September 16, 2013

Case File #013.09.16: QUIZ

The ultimate origins of the word quiz are lost in the mists of history, but that hasn't stopped people from offering up a few ideas. One older story purports that the word was invented in the eighteenth century by a Dublin theater owner who, fancying himself a crack neologist, won a bet that his new word would be in wide use within forty-eight hours of its coining, and though this tale has been circulated for at least two hundred years, not a single shred of evidence exists to support it. A more recent hypothesis suggests that quiz was derived from the Latin quis, which was a pronoun meaning “what,” “who,” or “which” and was often used as an interrogative. And while this idea appears to be more logical and historically sound than the older one, most experts dismiss it as a piece of etymological casuistry because it flies in the face of what little actually is known about the background of the word. You see, when the noun quiz first appeared in the English lexicon around 1780, it meant “an odd or eccentric person,” and its derivative verb sense—which came into use about fifteen years later—meant “to mock, jeer, or ridicule.” It wasn't until circa 1850 that the verb came to mean “to question or interrogate” and “to give a student an informal test or examination”—the noun sense of “a brief test or examination” took another decade or so to show up—but what's really interesting is that nobody can figure out for certain why this semantic shift occurred, though the etymologists behind the venerable Oxford English Dictionary have suggested that the change may have been influenced by the long-established and similar-sounding adjective inquisitive.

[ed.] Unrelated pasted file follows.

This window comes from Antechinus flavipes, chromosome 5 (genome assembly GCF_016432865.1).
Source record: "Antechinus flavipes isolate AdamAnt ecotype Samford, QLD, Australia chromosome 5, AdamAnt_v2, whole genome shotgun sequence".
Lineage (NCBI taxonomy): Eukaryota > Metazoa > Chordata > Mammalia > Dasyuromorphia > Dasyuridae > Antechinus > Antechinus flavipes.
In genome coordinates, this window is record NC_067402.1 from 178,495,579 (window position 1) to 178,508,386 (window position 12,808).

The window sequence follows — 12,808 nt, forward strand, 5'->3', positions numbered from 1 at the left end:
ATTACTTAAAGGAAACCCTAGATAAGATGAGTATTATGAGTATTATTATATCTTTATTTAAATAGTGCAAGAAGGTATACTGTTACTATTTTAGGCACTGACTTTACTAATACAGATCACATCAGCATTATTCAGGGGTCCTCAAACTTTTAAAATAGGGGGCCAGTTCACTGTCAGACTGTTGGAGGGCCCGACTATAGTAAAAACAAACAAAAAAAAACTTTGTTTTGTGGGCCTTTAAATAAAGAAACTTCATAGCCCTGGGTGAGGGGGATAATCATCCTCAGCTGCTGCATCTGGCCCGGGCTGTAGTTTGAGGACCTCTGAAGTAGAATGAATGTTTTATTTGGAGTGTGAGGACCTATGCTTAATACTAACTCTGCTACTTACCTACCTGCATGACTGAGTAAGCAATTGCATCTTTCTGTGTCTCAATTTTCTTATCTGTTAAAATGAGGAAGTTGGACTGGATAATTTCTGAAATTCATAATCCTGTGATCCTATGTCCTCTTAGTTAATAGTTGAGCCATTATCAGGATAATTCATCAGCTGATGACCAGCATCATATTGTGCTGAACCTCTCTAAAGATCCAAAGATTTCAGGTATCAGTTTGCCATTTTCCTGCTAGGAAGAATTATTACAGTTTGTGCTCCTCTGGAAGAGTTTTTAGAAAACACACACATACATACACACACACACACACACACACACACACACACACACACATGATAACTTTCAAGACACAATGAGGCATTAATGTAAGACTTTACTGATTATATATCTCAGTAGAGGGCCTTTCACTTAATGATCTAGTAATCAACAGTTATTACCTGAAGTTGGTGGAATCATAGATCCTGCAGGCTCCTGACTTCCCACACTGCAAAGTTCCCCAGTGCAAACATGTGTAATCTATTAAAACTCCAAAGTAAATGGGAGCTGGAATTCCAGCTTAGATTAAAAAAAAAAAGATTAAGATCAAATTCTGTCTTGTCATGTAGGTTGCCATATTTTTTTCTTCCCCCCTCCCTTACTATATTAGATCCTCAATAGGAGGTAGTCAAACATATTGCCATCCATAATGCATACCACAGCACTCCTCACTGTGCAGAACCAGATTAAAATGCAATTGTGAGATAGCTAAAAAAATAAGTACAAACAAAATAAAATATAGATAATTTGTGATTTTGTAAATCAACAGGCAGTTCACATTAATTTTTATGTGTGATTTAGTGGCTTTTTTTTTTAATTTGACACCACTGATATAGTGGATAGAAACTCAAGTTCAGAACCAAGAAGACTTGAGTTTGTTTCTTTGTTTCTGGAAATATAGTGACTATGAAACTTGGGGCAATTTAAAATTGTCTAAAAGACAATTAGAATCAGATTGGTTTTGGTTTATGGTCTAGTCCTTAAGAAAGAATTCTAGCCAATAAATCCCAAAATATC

©2013 Michael R. Gates

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